Sealing of The Magna Carta

This bronze statuette shows King John sealing the Magna Carta with Archbishop Stephen Langton and the Earl of Albermarle.


Cherstey Museum
Bronze of Stephan Langton with King John sealing the Magna Carta
Courtesy of The Sidney Oliver Collection Trust
Copyright: Image courtesy of Brian Wood

King John was an unpopular monarch who continually abused the feudal system, extorted monies from his subjects and relied heavily on his barons to keep order.

A rebellion by some led to a failed assassination in 1212, angering John who seized rebels land, provoking civil war.

Unable to sustain costs of a war, King John had no choice but to comply, and a deal was brokered. John and the barons met in Runnymede on 10th June 1215, where the Articles of the Barons curtailing the kings powers were presented. The full text of Magna Carta, the Great Charter, was then agreed from this and sealed on 15th June 1215.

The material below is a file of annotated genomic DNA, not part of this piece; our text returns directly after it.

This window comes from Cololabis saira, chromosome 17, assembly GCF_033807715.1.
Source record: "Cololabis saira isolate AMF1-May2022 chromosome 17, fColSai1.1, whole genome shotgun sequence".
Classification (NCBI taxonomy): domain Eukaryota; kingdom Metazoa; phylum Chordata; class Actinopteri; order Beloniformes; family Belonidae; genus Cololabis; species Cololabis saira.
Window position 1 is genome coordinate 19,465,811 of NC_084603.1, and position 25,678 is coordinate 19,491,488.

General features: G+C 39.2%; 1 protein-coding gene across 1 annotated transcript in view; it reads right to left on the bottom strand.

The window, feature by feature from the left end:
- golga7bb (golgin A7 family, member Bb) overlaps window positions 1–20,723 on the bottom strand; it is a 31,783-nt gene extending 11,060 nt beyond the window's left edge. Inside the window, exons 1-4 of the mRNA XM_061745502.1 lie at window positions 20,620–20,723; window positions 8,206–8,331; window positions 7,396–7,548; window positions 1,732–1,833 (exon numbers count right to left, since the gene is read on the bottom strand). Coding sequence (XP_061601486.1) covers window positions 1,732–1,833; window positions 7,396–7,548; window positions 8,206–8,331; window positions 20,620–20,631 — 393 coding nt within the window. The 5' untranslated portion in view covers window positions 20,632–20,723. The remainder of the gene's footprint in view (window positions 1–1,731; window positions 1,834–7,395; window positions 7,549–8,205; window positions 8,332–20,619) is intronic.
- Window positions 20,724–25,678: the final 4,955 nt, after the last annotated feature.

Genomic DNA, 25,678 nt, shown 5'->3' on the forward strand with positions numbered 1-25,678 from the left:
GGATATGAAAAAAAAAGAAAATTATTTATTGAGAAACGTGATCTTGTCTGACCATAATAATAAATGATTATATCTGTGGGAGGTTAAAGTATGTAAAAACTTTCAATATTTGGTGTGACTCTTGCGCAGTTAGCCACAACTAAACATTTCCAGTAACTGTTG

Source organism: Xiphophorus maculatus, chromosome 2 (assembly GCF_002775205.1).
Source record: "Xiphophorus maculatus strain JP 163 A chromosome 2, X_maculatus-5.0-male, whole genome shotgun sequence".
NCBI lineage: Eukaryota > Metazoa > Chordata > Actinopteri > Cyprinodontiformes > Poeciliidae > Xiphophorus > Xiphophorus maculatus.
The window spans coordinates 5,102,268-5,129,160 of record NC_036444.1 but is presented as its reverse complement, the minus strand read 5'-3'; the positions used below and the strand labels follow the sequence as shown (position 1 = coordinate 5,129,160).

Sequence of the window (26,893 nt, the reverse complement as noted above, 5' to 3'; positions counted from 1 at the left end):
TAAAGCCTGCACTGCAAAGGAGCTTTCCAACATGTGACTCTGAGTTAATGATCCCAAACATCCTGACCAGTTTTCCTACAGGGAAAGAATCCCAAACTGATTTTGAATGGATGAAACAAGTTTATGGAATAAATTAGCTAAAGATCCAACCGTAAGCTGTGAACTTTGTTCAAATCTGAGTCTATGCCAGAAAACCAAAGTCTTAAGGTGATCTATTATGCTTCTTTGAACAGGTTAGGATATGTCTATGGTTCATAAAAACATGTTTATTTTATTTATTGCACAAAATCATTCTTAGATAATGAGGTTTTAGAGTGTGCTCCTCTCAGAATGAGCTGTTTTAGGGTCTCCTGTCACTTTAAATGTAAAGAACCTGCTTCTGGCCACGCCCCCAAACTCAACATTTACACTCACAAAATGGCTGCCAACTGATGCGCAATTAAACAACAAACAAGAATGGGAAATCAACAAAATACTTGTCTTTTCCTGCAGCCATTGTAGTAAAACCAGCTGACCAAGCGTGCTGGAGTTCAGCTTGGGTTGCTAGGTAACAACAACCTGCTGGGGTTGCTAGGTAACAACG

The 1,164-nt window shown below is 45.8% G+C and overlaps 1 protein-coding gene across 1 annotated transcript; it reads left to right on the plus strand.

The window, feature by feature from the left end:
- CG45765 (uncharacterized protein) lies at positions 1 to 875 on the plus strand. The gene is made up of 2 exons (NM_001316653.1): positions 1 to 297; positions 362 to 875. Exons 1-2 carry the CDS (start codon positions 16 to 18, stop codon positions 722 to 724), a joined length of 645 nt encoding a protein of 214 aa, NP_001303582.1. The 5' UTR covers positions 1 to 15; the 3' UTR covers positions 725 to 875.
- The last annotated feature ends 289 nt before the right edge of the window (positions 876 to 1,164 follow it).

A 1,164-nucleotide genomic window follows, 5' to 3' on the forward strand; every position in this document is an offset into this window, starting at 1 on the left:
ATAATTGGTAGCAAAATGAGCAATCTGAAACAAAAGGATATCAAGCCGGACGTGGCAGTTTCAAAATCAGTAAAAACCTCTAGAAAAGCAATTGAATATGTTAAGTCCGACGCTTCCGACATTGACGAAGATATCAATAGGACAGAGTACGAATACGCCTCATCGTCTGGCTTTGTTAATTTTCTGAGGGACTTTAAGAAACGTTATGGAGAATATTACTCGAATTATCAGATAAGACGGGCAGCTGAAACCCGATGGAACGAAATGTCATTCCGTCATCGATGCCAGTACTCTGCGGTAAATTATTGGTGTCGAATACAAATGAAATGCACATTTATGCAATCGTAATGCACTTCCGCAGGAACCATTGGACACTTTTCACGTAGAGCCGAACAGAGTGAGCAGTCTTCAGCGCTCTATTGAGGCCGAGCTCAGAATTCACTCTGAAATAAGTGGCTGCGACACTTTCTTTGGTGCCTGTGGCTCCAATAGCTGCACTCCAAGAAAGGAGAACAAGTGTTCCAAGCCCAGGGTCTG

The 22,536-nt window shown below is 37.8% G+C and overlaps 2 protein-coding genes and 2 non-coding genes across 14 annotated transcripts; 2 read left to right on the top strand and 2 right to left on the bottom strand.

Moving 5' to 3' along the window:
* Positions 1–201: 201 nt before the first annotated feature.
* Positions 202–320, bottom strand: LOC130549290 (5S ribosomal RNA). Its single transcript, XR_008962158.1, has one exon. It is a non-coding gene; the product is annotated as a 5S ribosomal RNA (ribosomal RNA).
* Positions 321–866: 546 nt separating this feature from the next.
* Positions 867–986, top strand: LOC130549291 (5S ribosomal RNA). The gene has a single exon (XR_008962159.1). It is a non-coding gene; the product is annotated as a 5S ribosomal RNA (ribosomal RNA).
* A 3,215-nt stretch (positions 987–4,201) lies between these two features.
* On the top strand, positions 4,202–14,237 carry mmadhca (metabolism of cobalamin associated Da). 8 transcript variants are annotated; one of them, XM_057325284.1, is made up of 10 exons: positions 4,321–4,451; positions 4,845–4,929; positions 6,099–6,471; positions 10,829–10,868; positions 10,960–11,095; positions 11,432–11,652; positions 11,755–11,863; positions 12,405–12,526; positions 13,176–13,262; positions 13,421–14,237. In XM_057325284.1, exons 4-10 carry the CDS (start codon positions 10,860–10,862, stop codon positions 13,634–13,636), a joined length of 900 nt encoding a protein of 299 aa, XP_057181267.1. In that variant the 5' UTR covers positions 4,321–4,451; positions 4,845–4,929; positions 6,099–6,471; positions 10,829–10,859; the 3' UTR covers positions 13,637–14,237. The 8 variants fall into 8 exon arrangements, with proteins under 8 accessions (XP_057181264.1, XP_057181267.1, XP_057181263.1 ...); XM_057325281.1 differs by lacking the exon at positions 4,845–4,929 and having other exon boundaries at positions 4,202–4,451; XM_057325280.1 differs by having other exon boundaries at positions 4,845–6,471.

Magna Carta is revered across the world as the first statement of the fundamental principles of liberty that we enjoy today and is of great significance to Surrey.

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2 thoughts on “Sealing of The Magna Carta”

  1. Alaine says:

    My family has one of the Magna Carta Statuettes with a large clock attachment at the base.
    It has been in my family (Baldwin) for many generations.
    We would like to know the approximate value, for insurance purposes, as the valuers here in Western Australia don’t seem to know anything about it!
    If anyone could help, it would be immensely appreciated.

    1. Grécourt says:

      I bought one of the Magna carta statuettes with a clock too. The sculptor is “Devaulx” and the clock from “Raingo, Paris” who worked for Napoléon III.
      I m looking for other informations about this statuette.
      The text on this web page tells that the baron near the king is the Earl of Albermarle but the armories seems to be the ones of William d’Aubigny, earl of Arundel.
      Do you know the date of the statuettes? How many are they?
      Thank you very much

      Benoît, from France

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